“Rain is 10 minutes away!”
This was Jim ‘Bones’ Bacon playing weatherman earlier this week when an unexpected rain storm blew off of the Pacific Ocean and held station over San Bernardino, California and Glen Helen Raceway. Present for a preseason test being conducted by the Monster Energy Kawasaki race teams, the brand’s 2024 450cc and 250cc team riders were training in unison when the rains came and sent everyone fleeing for shelter.
Sitting in a Team Kawasaki director’s chair and waiting it all out was Monster Energy Kawasaki rider Jason Anderson. Poised to enter his 14th season of Moster Energy Supercross, the 30 year-old native of Albuquerque, New Mexico was amused when asked if being out at Glen Helen Raceway in a driving early winter rain storm was all part of the glitz and glamor of being a millionaire factory supercross race.
“No, but it is, honestly, pretty cool,” said the 2018 AMA Monster Energy Supercross Champion. “Especially when you see people that you’ve known for a long time and you just kind of hang out.
“As you get older, it does become more normal, you know?” continued Anderson on the commitment involved in attempting to make a run at a supercross title. “You do opening ceremonies and you go to the races and everything like that, and it does become normal. The thing with me and what keeps me going competition-wise is that I still want to good and I still feel like I have fire in me to compete and be one of the best guys in the world at supercross and motocross.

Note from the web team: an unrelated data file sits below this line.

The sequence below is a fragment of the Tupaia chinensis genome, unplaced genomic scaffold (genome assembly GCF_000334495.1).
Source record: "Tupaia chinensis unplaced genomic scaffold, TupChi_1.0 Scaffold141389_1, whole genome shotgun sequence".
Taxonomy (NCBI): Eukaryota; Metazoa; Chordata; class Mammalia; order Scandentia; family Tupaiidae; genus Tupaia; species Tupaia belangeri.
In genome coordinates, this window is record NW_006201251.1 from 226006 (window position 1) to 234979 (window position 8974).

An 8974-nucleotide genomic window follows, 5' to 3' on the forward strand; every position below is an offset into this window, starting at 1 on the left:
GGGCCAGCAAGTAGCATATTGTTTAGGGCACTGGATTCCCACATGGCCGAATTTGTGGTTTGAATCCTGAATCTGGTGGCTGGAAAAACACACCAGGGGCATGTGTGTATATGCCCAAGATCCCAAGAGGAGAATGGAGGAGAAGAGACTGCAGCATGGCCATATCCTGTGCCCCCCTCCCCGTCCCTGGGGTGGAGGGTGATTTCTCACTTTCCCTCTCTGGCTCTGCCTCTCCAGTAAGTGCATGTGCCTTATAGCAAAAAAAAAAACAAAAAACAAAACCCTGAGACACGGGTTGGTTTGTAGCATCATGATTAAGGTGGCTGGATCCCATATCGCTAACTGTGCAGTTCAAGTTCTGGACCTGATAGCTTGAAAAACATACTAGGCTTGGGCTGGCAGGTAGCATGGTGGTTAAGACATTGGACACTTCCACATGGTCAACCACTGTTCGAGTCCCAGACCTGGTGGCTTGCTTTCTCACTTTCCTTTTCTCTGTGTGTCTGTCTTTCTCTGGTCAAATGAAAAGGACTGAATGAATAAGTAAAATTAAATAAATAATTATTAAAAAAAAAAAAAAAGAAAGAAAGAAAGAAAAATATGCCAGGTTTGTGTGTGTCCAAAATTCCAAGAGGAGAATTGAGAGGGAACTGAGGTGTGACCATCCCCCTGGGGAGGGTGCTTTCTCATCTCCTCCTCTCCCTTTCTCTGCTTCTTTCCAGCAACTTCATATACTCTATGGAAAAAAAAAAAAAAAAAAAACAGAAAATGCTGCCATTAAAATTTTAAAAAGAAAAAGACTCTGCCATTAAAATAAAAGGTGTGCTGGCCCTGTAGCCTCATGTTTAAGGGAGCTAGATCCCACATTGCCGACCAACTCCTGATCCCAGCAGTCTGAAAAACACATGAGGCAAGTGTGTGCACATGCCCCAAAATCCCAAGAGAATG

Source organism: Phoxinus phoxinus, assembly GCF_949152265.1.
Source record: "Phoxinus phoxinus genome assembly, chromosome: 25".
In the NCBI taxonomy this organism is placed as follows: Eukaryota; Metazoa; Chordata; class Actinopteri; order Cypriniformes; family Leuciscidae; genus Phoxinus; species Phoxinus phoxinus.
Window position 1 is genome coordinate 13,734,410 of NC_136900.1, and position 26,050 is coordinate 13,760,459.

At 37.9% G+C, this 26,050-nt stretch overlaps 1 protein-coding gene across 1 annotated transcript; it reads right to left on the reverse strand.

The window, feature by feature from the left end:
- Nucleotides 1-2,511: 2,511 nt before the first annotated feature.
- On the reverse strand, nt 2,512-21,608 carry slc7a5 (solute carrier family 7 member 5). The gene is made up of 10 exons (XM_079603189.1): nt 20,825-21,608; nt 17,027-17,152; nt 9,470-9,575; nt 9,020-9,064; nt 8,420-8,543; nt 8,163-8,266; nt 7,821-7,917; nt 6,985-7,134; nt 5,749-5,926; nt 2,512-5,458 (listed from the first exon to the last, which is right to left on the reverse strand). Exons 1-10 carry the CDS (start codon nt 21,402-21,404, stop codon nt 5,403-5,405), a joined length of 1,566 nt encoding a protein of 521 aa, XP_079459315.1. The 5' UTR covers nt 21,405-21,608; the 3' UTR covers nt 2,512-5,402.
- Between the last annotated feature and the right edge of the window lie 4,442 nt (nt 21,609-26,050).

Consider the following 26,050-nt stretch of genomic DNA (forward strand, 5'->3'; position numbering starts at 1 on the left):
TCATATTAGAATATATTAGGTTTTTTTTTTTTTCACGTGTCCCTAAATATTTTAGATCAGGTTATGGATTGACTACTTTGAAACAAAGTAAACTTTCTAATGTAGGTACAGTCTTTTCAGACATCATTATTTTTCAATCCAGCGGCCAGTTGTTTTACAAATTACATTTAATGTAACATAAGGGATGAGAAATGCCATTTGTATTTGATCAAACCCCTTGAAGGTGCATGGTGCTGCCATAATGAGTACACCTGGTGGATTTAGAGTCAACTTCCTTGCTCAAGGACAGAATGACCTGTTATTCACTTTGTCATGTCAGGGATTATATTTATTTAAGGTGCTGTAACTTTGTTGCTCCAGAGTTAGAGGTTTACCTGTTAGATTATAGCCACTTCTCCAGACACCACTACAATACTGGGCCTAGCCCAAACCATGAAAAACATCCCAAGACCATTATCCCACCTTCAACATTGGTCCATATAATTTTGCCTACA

“My days are really fulfilled whenever I’m able to work with my team and kind of problem-solve. It’s a way I use my brain and it all keeps me busy and keeps me out of trouble.
“There is a lot demanded on my family. Realistically, I’ve got to drag my wife and my daughter around 31 weekends out of the year. I live in California, so when we have east coast races, that is flying six hours each way. Fly there on Friday and fly back on Sunday. I go to work and they’re at home. As glamorous as it can seem from the outside, it’s tough on us. Luckily, my wife is really, really supportive in the way where she sees I’m able to live my dream. There are sacrifices you make, but at the same time, you can make a very good living and luckily I get to hang out with people that have very common interests with me. We all love what we do and I don’t think you’d make it to this level if you didn’t love it to a certain extent.”
The talk turned to race results and the importance they present to a rider and race team.
“It is tough because I think for a lot of us who have done it for so long, it’s really hard mentally because I think a lot of our self-worth comes from our results,” he said.
“Whenever you don’t have the best results it’s hard on you throughout the weeks. For me, and I’m going on my 14th year, luckily at this point I know that if I have some tough times with results and I keep digging, the results will eventually come. I’m lucky to be in the position that I know that if I do that, the results will come. For some people, they dig, dig and dig and nothing ever comes of it. But when you do get the results and you are on the podium and you are doing all of that, it is a cool feeling and it’s what keeps you coming back for more.”
A racer who has always been his own guy, Anderson, with the nickname El Hombre and penchant for creating YouTube videos and TikTok and Instagram posts featuring his Team Fried colleagues, has entertained racing fans the world over.
“It’s tough because with our sport you have sponsors and stuff, so you’re supposed to act a certain way and be a certain person” said Anderson of going about it all in his very own way. “I always had a hard time with that, so I think over the years I became a little bit more quiet towards the public.